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oscilloscope recommendations

Discussion in 'Electronic Basics' started by Mike, Dec 3, 2004.

  1. Mike

    Mike Guest

    Hello,

    I posted a message a while back on recommendations for an oscilloscope. This
    would be my first one primarily used for experimentation and basic circuit
    analysis. Someone recommended a Tektronix, but I can't find the post
    anywhere. Which model is good to start with?

    Thanks.
     
  2. Hi,

    How much do you have to spend?

    In the middle-price ground, my choice would be one of the surplus
    Tektronix 465's (either the 465, 465A, 465B or 465M). They're
    100MHz dual-beam, affordable, dependable and easily maintainable.
    In any event, something of the same specification and era (1980's).

    IMHO, in the intervening period, electronics has got cleverer but
    often more difficult to keep on the road - in the 465, the transistors
    actually plug-in!


    Cheers - Joe
     
  3. Rich Grise

    Rich Grise Guest

    ^^^^
    No, they're only dual-trace. There is such a thing as a dual-beam scope,
    but I think they start about 10X higher in price.
    http://search.ebay.com/oscilloscope_W0QQsokeywordredirectZ1QQfromZR8

    Have Fun!
    Rich
     
  4. Mike

    Mike Guest

    That must have been the model -- tek 465. I don't want to spend more than a
    few hundred for now, until I get more serious in the field.

    Thanks for the advice, gentlemen.

    Mike
     
  5. Hi,
    I stand corrected but as an old fogy, in my day (and on this side of the
    pond), the terms meant the same thing however the two traces were achieved
    since electronic beam switching was a late arrival. I had a Russian scope once
    that used a true split beam tube, a scope that one could only be described as
    'interesting'. And on one occasion, during a radar exam in the RAF, I couldn't
    get a waveform to lock properly on a really crappy type 13A scope. I hadn't
    realised that this particular heap of rubbish automatically inverts one
    channel. The resultant cursing and swearing lost me a few marks that time.


    Cheers - Joe
     
  6. Steve Evans

    Steve Evans Guest

    I don't think so! there is a real difference and its reflected in the
    price like rich says. I'm not sure what the benefit of dual-beam is
    above dual TRACE, though. can anyone enlighten me?
     
  7. CBarn24050

    CBarn24050 Guest

    Subject: Re: oscilloscope recommendations
    Daul beam scopes are from the vacuum tube days, it was cheaper to put 2
    guns/deflection units in 1 tube than to have all that beam switching. The other
    advantage is the 2 beams are allways in sync with each other.
     
  8. A true dual-beam oscilloscope can show two dots simultaneously.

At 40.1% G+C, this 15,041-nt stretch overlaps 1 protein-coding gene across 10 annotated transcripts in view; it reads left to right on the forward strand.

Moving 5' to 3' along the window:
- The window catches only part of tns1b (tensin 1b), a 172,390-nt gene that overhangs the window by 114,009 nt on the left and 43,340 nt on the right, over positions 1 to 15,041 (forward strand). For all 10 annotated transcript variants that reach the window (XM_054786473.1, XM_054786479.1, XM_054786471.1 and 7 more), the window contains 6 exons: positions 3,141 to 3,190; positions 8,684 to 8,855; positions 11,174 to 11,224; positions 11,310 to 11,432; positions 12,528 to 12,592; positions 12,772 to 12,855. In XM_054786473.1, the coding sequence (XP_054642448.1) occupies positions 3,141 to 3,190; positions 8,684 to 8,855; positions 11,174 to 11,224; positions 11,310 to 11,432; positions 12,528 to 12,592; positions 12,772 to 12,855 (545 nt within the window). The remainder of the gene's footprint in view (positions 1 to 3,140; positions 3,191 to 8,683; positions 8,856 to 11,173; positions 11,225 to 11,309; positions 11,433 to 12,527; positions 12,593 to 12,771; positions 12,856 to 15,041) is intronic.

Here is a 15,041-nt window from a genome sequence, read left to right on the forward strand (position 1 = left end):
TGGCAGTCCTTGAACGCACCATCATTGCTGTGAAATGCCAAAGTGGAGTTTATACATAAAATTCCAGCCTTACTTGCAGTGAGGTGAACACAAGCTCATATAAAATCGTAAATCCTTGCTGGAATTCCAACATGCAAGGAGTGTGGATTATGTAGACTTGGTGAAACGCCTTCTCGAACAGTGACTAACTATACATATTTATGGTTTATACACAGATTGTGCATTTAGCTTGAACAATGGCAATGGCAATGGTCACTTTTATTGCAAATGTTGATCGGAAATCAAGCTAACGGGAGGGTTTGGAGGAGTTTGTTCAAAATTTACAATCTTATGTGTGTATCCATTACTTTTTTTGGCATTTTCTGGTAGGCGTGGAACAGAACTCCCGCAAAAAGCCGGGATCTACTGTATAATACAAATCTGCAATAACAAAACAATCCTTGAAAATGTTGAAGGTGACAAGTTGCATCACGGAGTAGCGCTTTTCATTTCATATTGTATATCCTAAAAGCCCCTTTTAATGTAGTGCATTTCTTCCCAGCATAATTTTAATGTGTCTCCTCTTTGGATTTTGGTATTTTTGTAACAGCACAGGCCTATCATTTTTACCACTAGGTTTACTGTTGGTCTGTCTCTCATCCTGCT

Other multi-trace oscilloscopes show only one dot, but it moves so fast
    that you see it as 2 or 4 channels.

    There are two ways to share one beam for multiple traces.

    Chopping is used on slow signals. It means that the single beam jumps
    fast between the onscreen traces. What looks like a solid line on the
    screen is made up of thousands of segments.

    Alternating is the other alternative, it is used on fast signals. It
    means that the single beam draws one trace, then the other, then the
    first one again. It looks like separate lines on the screen.

    On some oscilloscopes this choice is manual, a switch marked ALT-CHOP, or
    it can be done automatically.
     
  9. Bob Masta

    Bob Masta Guest

    The dual beam scopes that I recall were certainly not cheap; I think
    it was just before the days when beam switching was developed.
    And they definitely weren't always in sync, more like two completely
    independent CRTs in one envelope. There were separate sweep
    circuits for each beam, and one popular use in biomedical research
    was to have one beam with fast sweep triggered to show individual
    nerve spikes, while the other beam went really slow so you could
    get an idea of the firing density over time.

    They seemed to remain popular long after the beam-switchers
    arrived on the scene, and I think the reason was because the
    independent beams and controls made them intuitive to operate.
    That certainly isn't the case with the beam-switcher types!


    Best regards,



    Bob Masta
    dqatechATdaqartaDOTcom

    D A Q A R T A
    Data AcQuisition And Real-Time Analysis
    www.daqarta.com
     
  10. Jag Man

    Jag Man Guest

    Mike,

    I inherited an Hitachi V-212. It is a 20 MHz scope with two channels. I'm
    sure there
    are better ones, but I find it useful and they seem to be cheap on eBay.

    Ed
     
  11. Jonas Klein

    Jonas Klein Guest

     
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